Pruning and trimming by hand- another aspect of respect for our biodynamic vines
Seán starts his pruning marathon – three months of hard work (what’s required to get through our seven hectares) as soon as the vines drop their leaves- early December usually. He loves this quiet moment in the vines, enjoying it more than the heat of summer and associated hours on the tractor.
The vineyard can be shrouded in hoar frost, the vines look dead, like bundles of twigs attached to vertical trunks, but they are merely asleep. You can still feel them. Their living presence, almost more aware of us than at other times like spring and summer when they are focused on their growth cycle. A well wrapped Seán takes off with his electric secateurs.
He prunes each vine down to one or two carefully selected canes that will be the bearers of next year’s bounty. It’s a skilled job requiring concentration and judgement. He considers the wine we plan to make, the overall vineyard and its location and all importantly, the health of each specific vine and its ability to produce the following year. This year is especially complicated – the canes that were frosted in the spring are spindly so there is less choice of good wood. Due to this we will see an negative effect on our harvest yield next year too. There is talk of a vineyard robot and some people machine prune. For us this moment of handwork in the vineyard is too important to us and our vines and our wine quality to consider mechanising it.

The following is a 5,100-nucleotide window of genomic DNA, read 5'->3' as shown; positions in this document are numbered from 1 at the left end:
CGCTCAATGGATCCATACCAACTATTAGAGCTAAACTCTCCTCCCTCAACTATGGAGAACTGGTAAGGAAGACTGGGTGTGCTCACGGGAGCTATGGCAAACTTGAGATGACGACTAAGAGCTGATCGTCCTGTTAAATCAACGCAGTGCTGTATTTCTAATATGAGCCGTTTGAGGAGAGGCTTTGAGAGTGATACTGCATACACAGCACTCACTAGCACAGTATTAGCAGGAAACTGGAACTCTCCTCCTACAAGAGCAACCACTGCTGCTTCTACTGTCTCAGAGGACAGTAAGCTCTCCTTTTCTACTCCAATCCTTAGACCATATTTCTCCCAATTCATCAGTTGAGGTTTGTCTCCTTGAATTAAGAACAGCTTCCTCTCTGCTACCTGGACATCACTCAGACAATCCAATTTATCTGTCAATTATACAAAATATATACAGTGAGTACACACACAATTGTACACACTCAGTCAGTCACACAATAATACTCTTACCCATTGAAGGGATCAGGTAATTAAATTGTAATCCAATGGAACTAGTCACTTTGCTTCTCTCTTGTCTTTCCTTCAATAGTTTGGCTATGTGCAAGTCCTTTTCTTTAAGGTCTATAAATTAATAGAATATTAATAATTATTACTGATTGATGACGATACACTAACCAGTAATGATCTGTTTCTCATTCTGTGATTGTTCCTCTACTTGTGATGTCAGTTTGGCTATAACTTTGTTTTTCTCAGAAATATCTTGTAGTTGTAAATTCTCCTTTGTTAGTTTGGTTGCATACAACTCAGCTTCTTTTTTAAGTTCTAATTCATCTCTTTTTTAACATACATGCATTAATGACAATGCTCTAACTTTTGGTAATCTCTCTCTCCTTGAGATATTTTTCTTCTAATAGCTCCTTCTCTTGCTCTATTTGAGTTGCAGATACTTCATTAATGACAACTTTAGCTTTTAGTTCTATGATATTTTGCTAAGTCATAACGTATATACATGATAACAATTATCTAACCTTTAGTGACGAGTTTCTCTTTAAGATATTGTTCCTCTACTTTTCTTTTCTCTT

Once the cutting is complete I pull the discarded canes off the trellising. It’s hard work and a source of injury particularly to eyes as the canes can whip back unexpected (protective eye gear required). The tendrils that looked so delicate holding the canes onto the trellising in summer become hard and tough as wire. In late February as the pruning marathon is nearing its end, Sean will attach the vine canes to the trellis. Then late March the buds start to swell and it is a mad rush to finish the tying down.
Another element of handwork that we do that is very rare is hand trimming rather than machine trimming. As biodynamicists we say ‘no violence against the vine’.
Caro lying down to connect to the ground and look at the sky after a row of pulling the wood.
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